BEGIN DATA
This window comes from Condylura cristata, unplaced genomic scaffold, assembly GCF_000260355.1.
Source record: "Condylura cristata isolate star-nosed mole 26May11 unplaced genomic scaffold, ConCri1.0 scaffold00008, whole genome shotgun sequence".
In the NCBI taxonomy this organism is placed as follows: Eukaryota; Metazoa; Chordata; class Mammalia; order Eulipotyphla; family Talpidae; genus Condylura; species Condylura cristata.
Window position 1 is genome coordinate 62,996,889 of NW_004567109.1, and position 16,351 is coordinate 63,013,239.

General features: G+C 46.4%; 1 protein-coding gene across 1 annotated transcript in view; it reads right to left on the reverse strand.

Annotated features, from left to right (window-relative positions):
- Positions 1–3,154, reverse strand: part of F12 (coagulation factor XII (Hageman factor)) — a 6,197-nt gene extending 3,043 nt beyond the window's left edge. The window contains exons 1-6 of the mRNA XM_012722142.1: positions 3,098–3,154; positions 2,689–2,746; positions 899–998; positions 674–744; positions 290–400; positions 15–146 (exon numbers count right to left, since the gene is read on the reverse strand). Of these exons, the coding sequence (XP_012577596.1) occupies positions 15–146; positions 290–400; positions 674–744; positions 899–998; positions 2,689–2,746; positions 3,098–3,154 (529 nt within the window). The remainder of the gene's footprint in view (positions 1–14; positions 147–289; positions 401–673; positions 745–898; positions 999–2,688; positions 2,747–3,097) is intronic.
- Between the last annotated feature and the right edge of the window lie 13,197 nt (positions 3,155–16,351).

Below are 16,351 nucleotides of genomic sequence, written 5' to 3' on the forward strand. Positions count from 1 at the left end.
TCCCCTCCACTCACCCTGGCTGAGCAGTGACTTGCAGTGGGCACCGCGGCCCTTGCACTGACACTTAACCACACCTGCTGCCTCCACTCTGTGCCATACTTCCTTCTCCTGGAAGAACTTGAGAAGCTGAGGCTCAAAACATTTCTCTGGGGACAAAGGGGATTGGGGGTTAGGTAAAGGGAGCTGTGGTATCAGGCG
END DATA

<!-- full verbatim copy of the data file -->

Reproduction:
This window comes from Condylura cristata, unplaced genomic scaffold, assembly GCF_000260355.1.
Source record: "Condylura cristata isolate star-nosed mole 26May11 unplaced genomic scaffold, ConCri1.0 scaffold00008, whole genome shotgun sequence".
In the NCBI taxonomy this organism is placed as follows: Eukaryota; Metazoa; Chordata; class Mammalia; order Eulipotyphla; family Talpidae; genus Condylura; species Condylura cristata.
Window position 1 is genome coordinate 62,996,889 of NW_004567109.1, and position 16,351 is coordinate 63,013,239.

General features: G+C 46.4%; 1 protein-coding gene across 1 annotated transcript in view; it reads right to left on the reverse strand.

Annotated features, from left to right (window-relative positions):
- Positions 1–3,154, reverse strand: part of F12 (coagulation factor XII (Hageman factor)) — a 6,197-nt gene extending 3,043 nt beyond the window's left edge. The window contains exons 1-6 of the mRNA XM_012722142.1: positions 3,098–3,154; positions 2,689–2,746; positions 899–998; positions 674–744; positions 290–400; positions 15–146 (exon numbers count right to left, since the gene is read on the reverse strand). Of these exons, the coding sequence (XP_012577596.1) occupies positions 15–146; positions 290–400; positions 674–744; positions 899–998; positions 2,689–2,746; positions 3,098–3,154 (529 nt within the window). The remainder of the gene's footprint in view (positions 1–14; positions 147–289; positions 401–673; positions 745–898; positions 999–2,688; positions 2,747–3,097) is intronic.
- Between the last annotated feature and the right edge of the window lie 13,197 nt (positions 3,155–16,351).

Below are 16,351 nucleotides of genomic sequence, written 5' to 3' on the forward strand. Positions count from 1 at the left end.
TCCCCTCCACTCACCCTGGCTGAGCAGTGACTTGCAGTGGGCACCGCGGCCCTTGCACTGACACTTAACCACACCTGCTGCCTCCACTCTGTGCCATACTTCCTTCTCCTGGAAGAACTTGAGAAGCTGAGGCTCAAAACATTTCTCTGGGGACAAAGGGGATTGGGGGTTAGGTAAAGGGAGCTGTGGTATCAGGCG